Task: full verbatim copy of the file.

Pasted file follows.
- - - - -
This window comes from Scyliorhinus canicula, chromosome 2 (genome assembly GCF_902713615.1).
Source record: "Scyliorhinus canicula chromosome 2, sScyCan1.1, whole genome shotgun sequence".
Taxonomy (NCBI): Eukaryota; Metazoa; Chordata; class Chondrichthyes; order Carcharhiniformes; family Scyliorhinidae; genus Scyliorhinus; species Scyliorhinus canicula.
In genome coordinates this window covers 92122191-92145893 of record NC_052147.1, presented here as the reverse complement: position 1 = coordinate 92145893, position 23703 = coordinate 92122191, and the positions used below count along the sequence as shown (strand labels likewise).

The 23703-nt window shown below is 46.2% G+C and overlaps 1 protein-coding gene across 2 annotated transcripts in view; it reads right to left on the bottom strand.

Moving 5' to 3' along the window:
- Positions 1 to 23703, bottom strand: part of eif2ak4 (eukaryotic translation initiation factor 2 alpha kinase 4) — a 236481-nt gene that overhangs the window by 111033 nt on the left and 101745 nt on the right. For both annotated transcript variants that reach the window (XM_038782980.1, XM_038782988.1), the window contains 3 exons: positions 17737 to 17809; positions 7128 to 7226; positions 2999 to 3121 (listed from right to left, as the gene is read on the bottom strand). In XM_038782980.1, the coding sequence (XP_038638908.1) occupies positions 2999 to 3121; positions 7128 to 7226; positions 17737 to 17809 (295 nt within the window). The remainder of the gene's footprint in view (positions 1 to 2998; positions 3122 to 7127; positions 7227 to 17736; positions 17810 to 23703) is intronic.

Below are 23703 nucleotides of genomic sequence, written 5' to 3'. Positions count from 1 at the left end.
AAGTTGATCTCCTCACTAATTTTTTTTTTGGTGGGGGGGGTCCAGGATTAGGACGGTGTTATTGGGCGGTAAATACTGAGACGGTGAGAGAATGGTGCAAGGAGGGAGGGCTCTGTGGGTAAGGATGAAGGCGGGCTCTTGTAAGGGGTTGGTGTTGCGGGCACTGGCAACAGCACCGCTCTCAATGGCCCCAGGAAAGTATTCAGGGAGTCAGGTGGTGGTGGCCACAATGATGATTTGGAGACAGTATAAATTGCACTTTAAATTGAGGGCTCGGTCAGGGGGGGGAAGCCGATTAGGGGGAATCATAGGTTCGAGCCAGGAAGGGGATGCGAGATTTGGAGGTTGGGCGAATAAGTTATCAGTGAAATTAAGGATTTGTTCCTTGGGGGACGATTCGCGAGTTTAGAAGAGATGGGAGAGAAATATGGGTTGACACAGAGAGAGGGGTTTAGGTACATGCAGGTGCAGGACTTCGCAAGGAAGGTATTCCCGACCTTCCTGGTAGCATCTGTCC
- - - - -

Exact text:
This window comes from Scyliorhinus canicula, chromosome 2 (genome assembly GCF_902713615.1).
Source record: "Scyliorhinus canicula chromosome 2, sScyCan1.1, whole genome shotgun sequence".
Taxonomy (NCBI): Eukaryota; Metazoa; Chordata; class Chondrichthyes; order Carcharhiniformes; family Scyliorhinidae; genus Scyliorhinus; species Scyliorhinus canicula.
In genome coordinates this window covers 92122191-92145893 of record NC_052147.1, presented here as the reverse complement: position 1 = coordinate 92145893, position 23703 = coordinate 92122191, and the positions used below count along the sequence as shown (strand labels likewise).

The 23703-nt window shown below is 46.2% G+C and overlaps 1 protein-coding gene across 2 annotated transcripts in view; it reads right to left on the bottom strand.

Moving 5' to 3' along the window:
- Positions 1 to 23703, bottom strand: part of eif2ak4 (eukaryotic translation initiation factor 2 alpha kinase 4) — a 236481-nt gene that overhangs the window by 111033 nt on the left and 101745 nt on the right. For both annotated transcript variants that reach the window (XM_038782980.1, XM_038782988.1), the window contains 3 exons: positions 17737 to 17809; positions 7128 to 7226; positions 2999 to 3121 (listed from right to left, as the gene is read on the bottom strand). In XM_038782980.1, the coding sequence (XP_038638908.1) occupies positions 2999 to 3121; positions 7128 to 7226; positions 17737 to 17809 (295 nt within the window). The remainder of the gene's footprint in view (positions 1 to 2998; positions 3122 to 7127; positions 7227 to 17736; positions 17810 to 23703) is intronic.

Below are 23703 nucleotides of genomic sequence, written 5' to 3'. Positions count from 1 at the left end.
AAGTTGATCTCCTCACTAATTTTTTTTTTGGTGGGGGGGGTCCAGGATTAGGACGGTGTTATTGGGCGGTAAATACTGAGACGGTGAGAGAATGGTGCAAGGAGGGAGGGCTCTGTGGGTAAGGATGAAGGCGGGCTCTTGTAAGGGGTTGGTGTTGCGGGCACTGGCAACAGCACCGCTCTCAATGGCCCCAGGAAAGTATTCAGGGAGTCAGGTGGTGGTGGCCACAATGATGATTTGGAGACAGTATAAATTGCACTTTAAATTGAGGGCTCGGTCAGGGGGGGGAAGCCGATTAGGGGGAATCATAGGTTCGAGCCAGGAAGGGGATGCGAGATTTGGAGGTTGGGCGAATAAGTTATCAGTGAAATTAAGGATTTGTTCCTTGGGGGACGATTCGCGAGTTTAGAAGAGATGGGAGAGAAATATGGGTTGACACAGAGAGAGGGGTTTAGGTACATGCAGGTGCAGGACTTCGCAAGGAAGGTATTCCCGACCTTCCTGGTAGCATCTGTCC